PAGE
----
Women’s Refugee Commission honors CARE volunteer for courage, longtime service to Somali refugees

Women’s Refugee Commission honors CARE volunteer for courage, longtime service to Somali refugees

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Somali refugee Adey Ali Dahir receives 2015 Voices of Courage award for more than 20 years of work protecting the safety of women and girls in Kenya’s Dagahaley refugee camp.

NEW YORK (April 30, 2015) — New York City-based Women’s Refugee Commission will honor CARE volunteer Adey Ali Dahir (“Mama Adey”) during its 2015 Voices of Courage awards luncheon today in Manhattan, recognizing her longtime commitment to the safety of women and girl refugees.

Having grown up in Somalia, Mama Adey became a refugee herself in the early 1990s when the Somalian government collapsed and violence overtook her home country. She and thousands of other refugees fled to Kenya, settling in the Dagahaley refugee camp, one of the camps in the sprawling Dadaab complex, home today to more than 350,000 refugees.

"Mama Adey is a tireless champion for the safety of women and girls and her courage is proof of the resilience of people, even in the worst circumstances," said Sarah Costa, Executive Director for the Women's Refugee Commission, an organization dedicated to improving the lives and protecting the rights of women and girls displaced by conflict and crisis. "The women of the Dagahaley are fortunate to have such an advocate and we are pleased to honor her."

Mama Adey began her work with CARE when — determined to combat the high incidence of rape and female genital mutilation in Dagahaley — she mobilized a group of women to seek guidance from the global poverty-fighting organization on how to minimize violence against women and girls in the camp. For more than 20 years, she has helped safeguard the safety of those women and girls.

“Mama Adey exemplifies the courage, strength and resilience women and girls throughout the world possess every day,” said Helene D. Gayle, president and CEO of CARE. “And her passion to serve under the most difficult circumstances only inspires CARE’s global efforts to serve and empower women and girls around the world. The entire CARE family congratulates Mama Adey. We’re proud of her service and grateful for her leadership.”

War disproportionately affects women and girls, who make up 80 percent of the world’s 50 million refugees. Female refugees regularly face rape, prostitution, exploitation, forced marriage, poverty, psychological trauma and violence, among other threats. CARE works in refugee camps around the world to equip survivors — boys and men included — with food and nutrition, sexual and gender-based violence prevention and counseling services, health care, clean water, good hygiene and basic education.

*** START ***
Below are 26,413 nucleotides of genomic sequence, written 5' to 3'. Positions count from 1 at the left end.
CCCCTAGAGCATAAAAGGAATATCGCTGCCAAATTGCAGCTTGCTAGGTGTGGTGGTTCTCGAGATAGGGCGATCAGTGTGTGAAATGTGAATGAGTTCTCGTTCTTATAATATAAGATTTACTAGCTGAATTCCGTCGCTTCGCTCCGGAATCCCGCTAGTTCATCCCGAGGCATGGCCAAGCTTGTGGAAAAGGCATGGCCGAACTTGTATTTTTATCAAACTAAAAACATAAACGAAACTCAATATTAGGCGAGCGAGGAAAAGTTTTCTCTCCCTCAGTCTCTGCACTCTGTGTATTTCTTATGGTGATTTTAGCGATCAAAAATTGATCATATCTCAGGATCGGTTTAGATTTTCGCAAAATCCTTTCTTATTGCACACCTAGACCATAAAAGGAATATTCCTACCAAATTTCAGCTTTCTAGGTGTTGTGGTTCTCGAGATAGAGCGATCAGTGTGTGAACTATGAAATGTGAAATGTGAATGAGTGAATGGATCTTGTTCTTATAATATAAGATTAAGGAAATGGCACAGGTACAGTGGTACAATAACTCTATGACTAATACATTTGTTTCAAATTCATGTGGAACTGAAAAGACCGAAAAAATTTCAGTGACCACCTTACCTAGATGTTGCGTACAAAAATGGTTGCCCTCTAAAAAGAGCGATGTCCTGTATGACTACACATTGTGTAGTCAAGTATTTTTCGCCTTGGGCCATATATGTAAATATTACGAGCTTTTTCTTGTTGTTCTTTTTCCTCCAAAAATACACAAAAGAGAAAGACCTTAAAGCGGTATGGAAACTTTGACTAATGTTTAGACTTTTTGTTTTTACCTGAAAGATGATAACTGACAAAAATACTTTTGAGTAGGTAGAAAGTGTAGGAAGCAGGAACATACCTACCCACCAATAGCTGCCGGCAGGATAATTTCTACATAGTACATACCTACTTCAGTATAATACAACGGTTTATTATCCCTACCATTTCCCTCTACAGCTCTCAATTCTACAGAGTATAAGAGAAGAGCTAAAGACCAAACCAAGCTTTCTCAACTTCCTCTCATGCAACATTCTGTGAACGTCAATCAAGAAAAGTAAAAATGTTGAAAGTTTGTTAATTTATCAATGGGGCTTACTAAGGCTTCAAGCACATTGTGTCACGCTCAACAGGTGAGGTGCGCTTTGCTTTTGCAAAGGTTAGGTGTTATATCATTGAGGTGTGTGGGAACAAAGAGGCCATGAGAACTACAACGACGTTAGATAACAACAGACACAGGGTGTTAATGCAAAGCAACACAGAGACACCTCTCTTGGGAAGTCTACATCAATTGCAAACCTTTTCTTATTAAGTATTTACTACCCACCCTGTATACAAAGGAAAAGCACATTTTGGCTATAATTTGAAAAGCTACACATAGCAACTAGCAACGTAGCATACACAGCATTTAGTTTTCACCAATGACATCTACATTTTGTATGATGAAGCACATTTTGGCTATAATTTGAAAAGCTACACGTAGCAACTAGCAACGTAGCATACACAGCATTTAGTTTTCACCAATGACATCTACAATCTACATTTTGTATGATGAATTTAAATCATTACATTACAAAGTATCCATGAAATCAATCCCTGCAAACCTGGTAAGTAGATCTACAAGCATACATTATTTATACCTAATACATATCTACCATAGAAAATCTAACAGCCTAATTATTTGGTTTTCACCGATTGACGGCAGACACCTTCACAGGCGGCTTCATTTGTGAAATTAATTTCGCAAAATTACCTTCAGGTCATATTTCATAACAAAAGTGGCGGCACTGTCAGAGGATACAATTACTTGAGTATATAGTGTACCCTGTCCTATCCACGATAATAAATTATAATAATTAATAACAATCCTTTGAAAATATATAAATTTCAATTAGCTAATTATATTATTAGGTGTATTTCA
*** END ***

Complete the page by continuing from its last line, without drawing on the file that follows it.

“I am proud to have helped protect the women and girls of Dagahaley,” said Mama Adey, who traveled from Kenya to accept the award. ”I’m honored to receive the Voices of Courage award and humbly accept it on behalf of those whose true courage inspires me today.”

Media Contacts

Nicole Harris, in Atlanta, nharris@care.org, 404-735-0871.

About CARE

Founded in 1945, CARE® is a leading humanitarian organization fighting global poverty and providing lifesaving assistance in emergencies. CARE places special focus on working alongside poor girls and women because, equipped with the proper resources, they have the power to help lift whole families and entire communities out of poverty. Last year, CARE worked in 90 countries around the world and reached more than 72 million people through 880 poverty-fighting programs to improve basic health and education, fight hunger, increase access to clean water and sanitation, expand economic opportunities, confront climate change and recover from disasters.


Adey Ali Dahir, affectionately known as Mama Adey, winner of Women's Refugee Commission's Voices of Courage award